October 5, 2020
Practical aspects of medical imaging technology
COVID-19 has driven the desire to help identify people with elevated temperatures (a symptom of the disease) from a distance. Thermography (thermal infrared cameras) is not a new technology, but it is being used in different ways. Thermography manufacturers (some new to the “regulated medical world”) are being presented with some significant challenges.
Following UL’s Thermography whitepaper last month, we will take a closer look at some of the practical aspects of thermography systems. There are many aspects to this medical imaging technology, but we will focus on some of the concepts covered in IEC 80601-2-59 (Medical electrical equipment — Part 2-59: Particular requirements for the basic safety and essential performance of screening thermographs for human febrile temperature screening). During the past six months, UL has completed multiple projects under this standard. To assist manufacturers in preparation for testing and certification to this standard, we have identified some important aspects of this complex standard.
Thermography testing and compliance
First, a critical step in determining compliance is understanding the minimum requirements for spatial resolution. Second, in order to perform laboratory testing of stability and drift, a special test set-up may be required. Understanding these two aspects can help reduce risks as a manufacturer is preparing for testing.
IEC 80601-2-59 addresses the minimum performance requirements through several tests and specifications. One of these deals with the camera’s ability to discern different temperatures at different points in space. Thermal imaging cameras typically have a large aperture, and therefore a limited depth of field. The perpendicular plane in space where the thermal focus is achieved is defined as the ‘target plane’. At this plane, the tests in the standard are conducted and specifications are reviewed. The standard specifies a minimum horizontal and vertical spatial resolution of 1mm. The spatial resolution is directly related to the field of view, the number of pixels, and the focal length. The standard also specifies that the face will fill an area of 240 x 180 pixels. From these two specifications, manufacturers must carefully balance the focal plane distance, the field of view, and sensor resolution to meet the requirements in the standard. The critical specifications need to be understood very early in the project as the performance tests are also conducted at the target plane.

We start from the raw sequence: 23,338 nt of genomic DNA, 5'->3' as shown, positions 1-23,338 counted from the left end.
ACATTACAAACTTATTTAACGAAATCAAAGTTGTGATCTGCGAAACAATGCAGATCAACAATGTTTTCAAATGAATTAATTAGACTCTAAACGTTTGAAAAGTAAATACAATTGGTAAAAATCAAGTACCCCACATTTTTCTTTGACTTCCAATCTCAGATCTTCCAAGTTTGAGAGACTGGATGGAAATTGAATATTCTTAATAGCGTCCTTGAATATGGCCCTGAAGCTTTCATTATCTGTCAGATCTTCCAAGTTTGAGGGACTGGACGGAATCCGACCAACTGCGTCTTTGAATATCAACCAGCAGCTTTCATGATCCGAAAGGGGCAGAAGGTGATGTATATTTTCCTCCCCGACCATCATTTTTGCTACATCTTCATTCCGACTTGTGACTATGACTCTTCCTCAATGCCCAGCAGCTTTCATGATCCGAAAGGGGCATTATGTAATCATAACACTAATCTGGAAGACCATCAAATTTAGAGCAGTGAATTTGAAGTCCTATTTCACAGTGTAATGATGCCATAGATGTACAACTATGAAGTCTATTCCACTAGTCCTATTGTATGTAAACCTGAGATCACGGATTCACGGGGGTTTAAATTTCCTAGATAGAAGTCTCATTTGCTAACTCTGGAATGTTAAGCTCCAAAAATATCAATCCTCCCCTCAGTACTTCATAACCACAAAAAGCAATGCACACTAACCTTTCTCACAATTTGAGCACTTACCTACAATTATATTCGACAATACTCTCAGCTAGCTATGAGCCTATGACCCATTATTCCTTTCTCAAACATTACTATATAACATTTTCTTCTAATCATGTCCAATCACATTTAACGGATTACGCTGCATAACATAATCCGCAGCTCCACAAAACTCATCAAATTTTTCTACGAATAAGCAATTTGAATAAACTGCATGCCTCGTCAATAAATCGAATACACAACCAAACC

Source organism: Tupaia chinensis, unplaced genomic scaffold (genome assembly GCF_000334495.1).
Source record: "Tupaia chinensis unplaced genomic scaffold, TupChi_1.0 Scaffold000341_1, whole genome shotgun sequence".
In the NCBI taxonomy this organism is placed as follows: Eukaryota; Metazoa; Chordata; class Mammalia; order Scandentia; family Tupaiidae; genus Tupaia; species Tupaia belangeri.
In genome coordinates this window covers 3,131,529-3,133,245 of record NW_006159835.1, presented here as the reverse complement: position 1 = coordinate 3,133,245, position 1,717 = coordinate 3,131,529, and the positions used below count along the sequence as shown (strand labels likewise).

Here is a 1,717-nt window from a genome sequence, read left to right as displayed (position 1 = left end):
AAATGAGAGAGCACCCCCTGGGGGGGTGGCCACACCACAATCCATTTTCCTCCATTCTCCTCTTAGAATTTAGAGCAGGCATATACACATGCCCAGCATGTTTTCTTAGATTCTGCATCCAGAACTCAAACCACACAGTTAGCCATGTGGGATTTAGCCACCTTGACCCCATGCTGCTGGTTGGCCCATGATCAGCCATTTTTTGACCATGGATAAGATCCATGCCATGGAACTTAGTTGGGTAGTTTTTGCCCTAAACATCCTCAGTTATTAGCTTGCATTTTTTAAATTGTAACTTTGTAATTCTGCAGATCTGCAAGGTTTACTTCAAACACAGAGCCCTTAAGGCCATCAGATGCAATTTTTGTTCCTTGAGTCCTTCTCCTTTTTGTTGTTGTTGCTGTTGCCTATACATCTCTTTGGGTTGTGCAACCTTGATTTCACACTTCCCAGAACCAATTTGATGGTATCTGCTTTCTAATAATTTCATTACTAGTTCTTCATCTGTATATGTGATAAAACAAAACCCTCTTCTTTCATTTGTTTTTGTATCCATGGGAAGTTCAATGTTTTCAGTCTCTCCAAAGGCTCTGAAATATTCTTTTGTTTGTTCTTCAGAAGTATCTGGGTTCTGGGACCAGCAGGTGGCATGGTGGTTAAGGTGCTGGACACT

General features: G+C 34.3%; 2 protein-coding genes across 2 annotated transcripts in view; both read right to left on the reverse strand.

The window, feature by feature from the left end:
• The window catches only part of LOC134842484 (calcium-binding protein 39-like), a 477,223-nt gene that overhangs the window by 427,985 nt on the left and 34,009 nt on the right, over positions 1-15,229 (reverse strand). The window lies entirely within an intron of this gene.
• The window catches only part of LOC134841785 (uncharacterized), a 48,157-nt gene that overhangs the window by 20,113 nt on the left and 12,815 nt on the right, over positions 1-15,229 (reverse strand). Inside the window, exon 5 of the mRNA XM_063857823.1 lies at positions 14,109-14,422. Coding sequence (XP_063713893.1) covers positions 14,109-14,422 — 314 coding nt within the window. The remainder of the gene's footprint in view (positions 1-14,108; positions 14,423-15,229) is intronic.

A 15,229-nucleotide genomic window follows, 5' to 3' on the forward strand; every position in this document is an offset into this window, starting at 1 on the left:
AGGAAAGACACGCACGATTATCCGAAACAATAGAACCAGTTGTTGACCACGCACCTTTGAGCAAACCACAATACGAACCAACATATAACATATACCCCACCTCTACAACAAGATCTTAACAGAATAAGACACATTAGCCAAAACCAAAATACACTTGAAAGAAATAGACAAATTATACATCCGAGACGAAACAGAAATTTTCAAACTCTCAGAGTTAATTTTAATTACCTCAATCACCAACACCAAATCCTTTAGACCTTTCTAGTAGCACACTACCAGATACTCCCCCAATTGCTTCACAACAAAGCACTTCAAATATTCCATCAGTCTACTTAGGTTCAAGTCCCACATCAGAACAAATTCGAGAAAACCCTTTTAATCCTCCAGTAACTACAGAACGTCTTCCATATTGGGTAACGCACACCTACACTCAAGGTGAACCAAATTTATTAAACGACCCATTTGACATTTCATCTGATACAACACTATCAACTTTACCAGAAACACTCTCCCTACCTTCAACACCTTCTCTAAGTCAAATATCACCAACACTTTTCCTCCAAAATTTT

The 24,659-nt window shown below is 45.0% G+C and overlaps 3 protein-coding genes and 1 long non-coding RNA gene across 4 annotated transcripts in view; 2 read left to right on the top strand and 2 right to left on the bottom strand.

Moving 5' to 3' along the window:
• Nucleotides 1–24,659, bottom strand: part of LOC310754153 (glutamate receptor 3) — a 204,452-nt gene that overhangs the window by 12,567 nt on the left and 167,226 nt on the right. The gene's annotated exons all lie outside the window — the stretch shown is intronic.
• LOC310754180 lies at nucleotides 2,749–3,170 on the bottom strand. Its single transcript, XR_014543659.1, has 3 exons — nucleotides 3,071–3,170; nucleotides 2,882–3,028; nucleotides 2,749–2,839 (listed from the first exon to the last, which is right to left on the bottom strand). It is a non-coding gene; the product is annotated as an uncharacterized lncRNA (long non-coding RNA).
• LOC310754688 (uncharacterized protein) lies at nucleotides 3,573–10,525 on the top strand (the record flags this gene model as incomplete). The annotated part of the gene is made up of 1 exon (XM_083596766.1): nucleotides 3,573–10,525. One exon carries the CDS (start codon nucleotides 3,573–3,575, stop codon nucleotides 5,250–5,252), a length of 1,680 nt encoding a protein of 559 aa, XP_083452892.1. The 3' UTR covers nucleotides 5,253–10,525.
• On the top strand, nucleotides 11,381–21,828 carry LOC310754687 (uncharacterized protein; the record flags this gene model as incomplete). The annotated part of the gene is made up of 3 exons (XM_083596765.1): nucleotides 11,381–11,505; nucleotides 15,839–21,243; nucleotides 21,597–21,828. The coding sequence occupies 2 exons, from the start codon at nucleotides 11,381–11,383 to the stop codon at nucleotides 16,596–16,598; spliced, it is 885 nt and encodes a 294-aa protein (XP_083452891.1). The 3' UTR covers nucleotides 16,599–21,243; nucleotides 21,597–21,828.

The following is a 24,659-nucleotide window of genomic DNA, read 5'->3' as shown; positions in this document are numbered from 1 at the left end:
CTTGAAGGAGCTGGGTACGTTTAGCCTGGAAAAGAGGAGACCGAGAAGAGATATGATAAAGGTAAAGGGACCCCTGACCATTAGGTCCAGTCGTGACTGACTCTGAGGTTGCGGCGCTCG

Thermography devices must also be tested for their stability and drift over a minimum 14-day period. The standard states that data is gathered from the camera every five to fifteen seconds. Therefore, this test often requires special software, or a service mode to be utilized during the test. It should be noted that Clause 188.8.131.52 of IEC 80601-2-59 requires the thermography system to communicate this and other information to a network. Statistical analysis is performed on the gathered data to prove compliance. The stability must be less than 0.1 C and the drift must be less than 0.1 C. The 14-day test with a 15s period will result in around 80,000 data points. In order to conduct this test and have the ability to monitor the results during the 14-day period, the system will need to provide the ability to log data, and the log files should be able to be downloaded for analysis periodically.
These two aspects of thermography systems should be given careful consideration by manufacturers. In doing so, a manufacturer will be more prepared to proceed with certification testing quickly after engaging UL.